Now, if it is really difficult to become thoughtless I have a little trick: I watch Star Trek. And while I am watching most of the times I sit on the floor and have both my hands down towards Mother Earth. It seems that watching something that is “out of the world” calms me down, I can slowly detach myself from whatever has happened during the day and with my hands down I allow Mother Earth to balance me.

Which does not mean that everyone has to watch Star Trek now! No, the truth is, as many people there are as many different ways there are to help us becoming thoughtless. For some it might be sports, for some music, for some being creative, the list is endless. Find out what it is for you! Are you the one with the guitar in his hands?

Or more the one who likes to swing a brush?


Does your thought processing slow down when you go for a run, or do you become thoughtless when you just look at a beautiful sculpture? And here is a small surprise: Whatever helps you to become thoughtless is also something that gives you joy! So here is a small but significant formula:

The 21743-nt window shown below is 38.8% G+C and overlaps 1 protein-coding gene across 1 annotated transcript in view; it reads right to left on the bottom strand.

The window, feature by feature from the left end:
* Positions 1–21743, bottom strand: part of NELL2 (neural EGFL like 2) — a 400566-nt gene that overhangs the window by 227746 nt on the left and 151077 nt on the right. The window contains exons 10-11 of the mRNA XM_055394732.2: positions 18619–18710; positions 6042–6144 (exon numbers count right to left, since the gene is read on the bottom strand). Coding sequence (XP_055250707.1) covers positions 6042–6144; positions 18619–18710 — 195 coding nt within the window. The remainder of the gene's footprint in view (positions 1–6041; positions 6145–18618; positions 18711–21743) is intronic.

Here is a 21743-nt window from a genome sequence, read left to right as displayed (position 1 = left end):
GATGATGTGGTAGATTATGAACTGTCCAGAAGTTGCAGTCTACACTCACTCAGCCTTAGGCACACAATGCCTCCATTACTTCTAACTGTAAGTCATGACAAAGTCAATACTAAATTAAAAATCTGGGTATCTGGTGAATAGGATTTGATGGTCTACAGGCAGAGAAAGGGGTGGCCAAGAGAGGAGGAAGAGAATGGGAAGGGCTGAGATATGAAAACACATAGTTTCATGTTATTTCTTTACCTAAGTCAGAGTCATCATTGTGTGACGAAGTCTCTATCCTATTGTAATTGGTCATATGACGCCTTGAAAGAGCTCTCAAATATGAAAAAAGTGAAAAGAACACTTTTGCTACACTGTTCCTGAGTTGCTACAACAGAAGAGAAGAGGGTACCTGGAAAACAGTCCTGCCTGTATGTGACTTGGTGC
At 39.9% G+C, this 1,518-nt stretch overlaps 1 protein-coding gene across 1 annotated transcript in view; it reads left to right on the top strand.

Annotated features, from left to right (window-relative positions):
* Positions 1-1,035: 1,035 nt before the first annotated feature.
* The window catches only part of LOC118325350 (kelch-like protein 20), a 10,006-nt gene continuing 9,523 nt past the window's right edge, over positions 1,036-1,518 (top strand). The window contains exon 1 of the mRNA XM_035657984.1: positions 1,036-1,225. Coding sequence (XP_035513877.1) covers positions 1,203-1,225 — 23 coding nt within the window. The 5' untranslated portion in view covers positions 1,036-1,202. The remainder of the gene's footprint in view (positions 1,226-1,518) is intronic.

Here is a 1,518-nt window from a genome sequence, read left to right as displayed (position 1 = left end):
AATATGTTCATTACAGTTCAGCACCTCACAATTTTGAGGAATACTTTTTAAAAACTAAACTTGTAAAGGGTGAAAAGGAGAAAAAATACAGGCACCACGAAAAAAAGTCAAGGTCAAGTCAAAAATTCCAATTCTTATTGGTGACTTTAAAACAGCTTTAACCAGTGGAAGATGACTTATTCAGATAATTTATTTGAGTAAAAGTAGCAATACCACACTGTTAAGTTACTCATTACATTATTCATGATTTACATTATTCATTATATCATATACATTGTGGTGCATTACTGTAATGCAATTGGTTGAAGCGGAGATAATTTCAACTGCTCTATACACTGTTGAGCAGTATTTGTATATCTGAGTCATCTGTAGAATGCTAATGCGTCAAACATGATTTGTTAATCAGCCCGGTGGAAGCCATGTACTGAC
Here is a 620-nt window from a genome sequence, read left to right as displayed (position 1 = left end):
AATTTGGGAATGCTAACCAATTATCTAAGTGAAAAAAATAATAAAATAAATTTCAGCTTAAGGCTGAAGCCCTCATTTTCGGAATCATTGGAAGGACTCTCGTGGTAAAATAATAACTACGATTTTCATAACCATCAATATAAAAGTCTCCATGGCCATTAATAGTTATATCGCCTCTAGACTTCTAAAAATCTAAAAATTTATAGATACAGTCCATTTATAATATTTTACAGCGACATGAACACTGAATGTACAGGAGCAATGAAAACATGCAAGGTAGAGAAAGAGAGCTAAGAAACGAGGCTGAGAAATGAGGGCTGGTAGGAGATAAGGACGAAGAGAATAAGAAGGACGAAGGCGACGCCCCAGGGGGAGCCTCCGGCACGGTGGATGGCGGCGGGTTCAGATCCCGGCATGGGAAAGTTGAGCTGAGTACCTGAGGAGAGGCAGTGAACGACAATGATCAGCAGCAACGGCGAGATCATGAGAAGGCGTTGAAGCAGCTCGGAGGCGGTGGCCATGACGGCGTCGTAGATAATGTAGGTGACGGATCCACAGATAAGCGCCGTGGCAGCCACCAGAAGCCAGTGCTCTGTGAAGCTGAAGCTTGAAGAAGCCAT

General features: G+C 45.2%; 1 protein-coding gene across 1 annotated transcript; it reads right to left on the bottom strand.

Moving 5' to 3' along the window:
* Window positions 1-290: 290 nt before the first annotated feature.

Meditation = A State of Being Thoughtless = Joy

∑ : The more you are in meditation = the more joy

Did you notice something in my last sentence? I did not say ‘the more you meditate’, I said ‘the more you are in meditation‘. Because you do not do anything to meditate. You just are. Here and now. In a state of thoughtless awareness. That means you can meditate wherever you are, in the metro, on the bus, even in work. The only thing you have to learn is to control your thoughts. Then you truly are a master of meditation!